*Author response 6
We thank again for your comment. We have asked one of our colleague who is native in English. Based on his comment, we corrected typos and expressions.

List of changes

1. We specify the size of the system in chapter 3.1, and clarify its insignificance.

2. We clarify the transition where the extended states disappear, supported by FIg.4 (d) in the main text.

3. We explain the relevant features in Figs. 3 and 4 better, specifying difference and similarities.

4. We briefly specify the reason why the discussion using the fractal dimension is relevant to the Fibonacci case ($\beta\to\infty$). Also, in the captions of Figs.3 and 4, we specify the localization characteristics of the states discussed in section 3.1, either exponentially localized or extended. In detail, every maximally localized states are exponentially localized regardless of $\beta$ and $T/\lambda$. For $T\ge 0.5\lambda$, every maximally extended states are extended. For $\beta=0$ and $T<0.5\lambda$, every maximally extended states are exponentially localized. On the other hand, for $\beta=2.5$ and $T<0.5\lambda$, the sky blue region indicates the exponentially localized states, while the green and black regions indicate the extended states.

5. We specify the values of $N$ we used to compute the fractal dimensions. In the appendix, we add the figures to clarify the numerical error (which is minor) of the fractal dimensions. In addition, to satisfy the referee's concern, we also add the error bars on Fig. 7 for the random disordered chain. Note that this error bar is originated from the random disorders. We use 20 samples of random local potential distributions.

6. We corrected the typos.

*A more detailed list of changes as a PDF file is attached as the author's response to the second reviewer's comment.

Published as SciPost Phys. Core 6, 077 (2023)

Reports on this Submission

Anonymous Report 1 on 2023-10-15 (Invited Report)

  • Cite as: Anonymous, Report on arXiv:scipost_202305_00026v3, delivered 2023-10-15, doi: 10.21468/SciPost.Report.7952


The authors continue to improve their manuscript. Nevertheless, some issues still remain.

1- I believe that it gets increasingly clear that the results of section 3.1 are only qualitative: the data does not allow a strict distinction between localized and extended states, only the identification of qualitative trends. This is aggravated by statements being made that might be supported by the data, but are difficult to extract from the figures that they are attributed to. For example, I believe that it is difficult if not impossible to extract any trend as a function of $\theta$ from Figs. 3(c,d) and Fig. 4(c) scanning across, e.g., $\lambda=0.2$ since the information is simply not contained in the color scale. I admit that I might have made this observation before, but after each round of revision I am slowly understanding better what the authors really mean to say.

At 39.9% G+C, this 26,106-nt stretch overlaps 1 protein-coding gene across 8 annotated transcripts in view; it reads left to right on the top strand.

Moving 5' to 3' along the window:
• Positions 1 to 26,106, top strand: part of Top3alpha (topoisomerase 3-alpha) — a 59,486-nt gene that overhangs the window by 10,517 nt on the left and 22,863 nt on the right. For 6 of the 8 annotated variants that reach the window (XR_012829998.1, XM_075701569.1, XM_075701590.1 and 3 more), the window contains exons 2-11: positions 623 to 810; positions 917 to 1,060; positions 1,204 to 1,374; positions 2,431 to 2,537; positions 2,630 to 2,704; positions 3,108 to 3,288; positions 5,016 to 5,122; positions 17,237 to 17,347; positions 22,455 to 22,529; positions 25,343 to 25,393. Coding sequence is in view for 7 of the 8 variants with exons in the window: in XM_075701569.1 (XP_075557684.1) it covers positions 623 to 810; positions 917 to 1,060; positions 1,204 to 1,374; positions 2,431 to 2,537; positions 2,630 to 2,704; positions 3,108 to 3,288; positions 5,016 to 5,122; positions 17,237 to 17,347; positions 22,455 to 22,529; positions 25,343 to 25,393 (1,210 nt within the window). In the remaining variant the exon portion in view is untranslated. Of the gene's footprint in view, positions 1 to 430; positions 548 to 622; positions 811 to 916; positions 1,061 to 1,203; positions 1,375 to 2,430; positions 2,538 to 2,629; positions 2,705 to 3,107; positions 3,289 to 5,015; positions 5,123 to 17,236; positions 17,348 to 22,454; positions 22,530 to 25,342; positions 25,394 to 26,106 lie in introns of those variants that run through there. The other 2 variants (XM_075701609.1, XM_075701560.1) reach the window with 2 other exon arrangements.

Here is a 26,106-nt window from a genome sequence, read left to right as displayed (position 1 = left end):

2- The discussion in section 3.2 is more quantitative. Still, the new data for the fractal dimension $D_2$ in appendix D shows that it is extracted from sizes $300 \le N \le 987$. This is only a factor just above 3 in system size while it is consensus in critical phenomena that several orders of magnitude are needed to firmly establish power laws. The conclusions may be correct, but the data presented in the manuscript does not suffice to exclude that the estimates for $D_2$ are affected by corrections to scaling. Furthermore, I believe that one should be able to push computations to $N >987$ without too much effort.

We could continue reviewing and revising the manuscript. However, I believe that review should be closed at this point. In my opinion, in view of the above reservations, the manuscript does not meet the standards of SciPost Physics, but it could be published in SciPost Physics Core in its present form.

Requested changes

Minor typographic issues to be corrected on the proofs:
1- Last line of second paragraph on page 2: "quasiperiodic" is misspelled.
2- First line of section 2: no hyphen in "$N$ sites".
3- Fifth line of third paragraph of section 3.2: no comma after "Eq. (8)", i.e., "Eq. (8).".
4- Third line of second paragraph on page 13: I believe that "Recall" would be more appropriate than "Remind".
5- If the production team does not fix punctuation, the authors might pay attention to eliminating full stops inside parentheses if there is one following it (at least two instances of ".).".

  • validity: high
  • significance: good
  • originality: good
  • clarity: good
  • formatting: excellent
  • grammar: excellent